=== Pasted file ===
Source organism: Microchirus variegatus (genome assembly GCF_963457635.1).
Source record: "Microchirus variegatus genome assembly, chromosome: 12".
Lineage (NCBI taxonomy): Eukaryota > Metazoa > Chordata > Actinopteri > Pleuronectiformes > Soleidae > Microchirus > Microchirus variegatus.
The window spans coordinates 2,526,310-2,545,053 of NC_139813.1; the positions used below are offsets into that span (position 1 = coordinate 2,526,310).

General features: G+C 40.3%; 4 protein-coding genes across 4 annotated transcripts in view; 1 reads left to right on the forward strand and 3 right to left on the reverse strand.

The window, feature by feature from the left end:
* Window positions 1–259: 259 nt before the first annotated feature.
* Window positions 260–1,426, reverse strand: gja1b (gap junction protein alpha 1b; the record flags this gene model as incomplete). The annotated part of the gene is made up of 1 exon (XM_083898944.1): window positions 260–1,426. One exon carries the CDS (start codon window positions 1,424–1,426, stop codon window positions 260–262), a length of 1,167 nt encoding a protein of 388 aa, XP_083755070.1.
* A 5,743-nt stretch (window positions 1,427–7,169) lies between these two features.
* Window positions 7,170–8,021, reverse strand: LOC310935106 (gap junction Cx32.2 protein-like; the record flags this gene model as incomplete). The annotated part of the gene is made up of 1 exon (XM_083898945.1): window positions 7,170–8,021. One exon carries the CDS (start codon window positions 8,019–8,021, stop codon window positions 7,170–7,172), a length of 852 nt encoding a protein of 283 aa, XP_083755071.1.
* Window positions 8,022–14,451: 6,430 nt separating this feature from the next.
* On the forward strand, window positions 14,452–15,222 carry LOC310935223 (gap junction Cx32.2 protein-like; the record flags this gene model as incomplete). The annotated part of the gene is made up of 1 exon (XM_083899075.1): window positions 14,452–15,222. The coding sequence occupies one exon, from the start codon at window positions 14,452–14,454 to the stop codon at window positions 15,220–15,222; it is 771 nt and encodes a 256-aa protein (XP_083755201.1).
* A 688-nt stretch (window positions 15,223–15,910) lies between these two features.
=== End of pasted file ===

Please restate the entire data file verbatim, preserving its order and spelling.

Source organism: Microchirus variegatus (genome assembly GCF_963457635.1).
Source record: "Microchirus variegatus genome assembly, chromosome: 12".
Lineage (NCBI taxonomy): Eukaryota > Metazoa > Chordata > Actinopteri > Pleuronectiformes > Soleidae > Microchirus > Microchirus variegatus.
The window spans coordinates 2,526,310-2,545,053 of NC_139813.1; the positions used below are offsets into that span (position 1 = coordinate 2,526,310).

General features: G+C 40.3%; 4 protein-coding genes across 4 annotated transcripts in view; 1 reads left to right on the forward strand and 3 right to left on the reverse strand.

The window, feature by feature from the left end:
* Window positions 1–259: 259 nt before the first annotated feature.
* Window positions 260–1,426, reverse strand: gja1b (gap junction protein alpha 1b; the record flags this gene model as incomplete). The annotated part of the gene is made up of 1 exon (XM_083898944.1): window positions 260–1,426. One exon carries the CDS (start codon window positions 1,424–1,426, stop codon window positions 260–262), a length of 1,167 nt encoding a protein of 388 aa, XP_083755070.1.
* A 5,743-nt stretch (window positions 1,427–7,169) lies between these two features.
* Window positions 7,170–8,021, reverse strand: LOC310935106 (gap junction Cx32.2 protein-like; the record flags this gene model as incomplete). The annotated part of the gene is made up of 1 exon (XM_083898945.1): window positions 7,170–8,021. One exon carries the CDS (start codon window positions 8,019–8,021, stop codon window positions 7,170–7,172), a length of 852 nt encoding a protein of 283 aa, XP_083755071.1.
* Window positions 8,022–14,451: 6,430 nt separating this feature from the next.
* On the forward strand, window positions 14,452–15,222 carry LOC310935223 (gap junction Cx32.2 protein-like; the record flags this gene model as incomplete). The annotated part of the gene is made up of 1 exon (XM_083899075.1): window positions 14,452–15,222. The coding sequence occupies one exon, from the start codon at window positions 14,452–14,454 to the stop codon at window positions 15,220–15,222; it is 771 nt and encodes a 256-aa protein (XP_083755201.1).
* A 688-nt stretch (window positions 15,223–15,910) lies between these two features.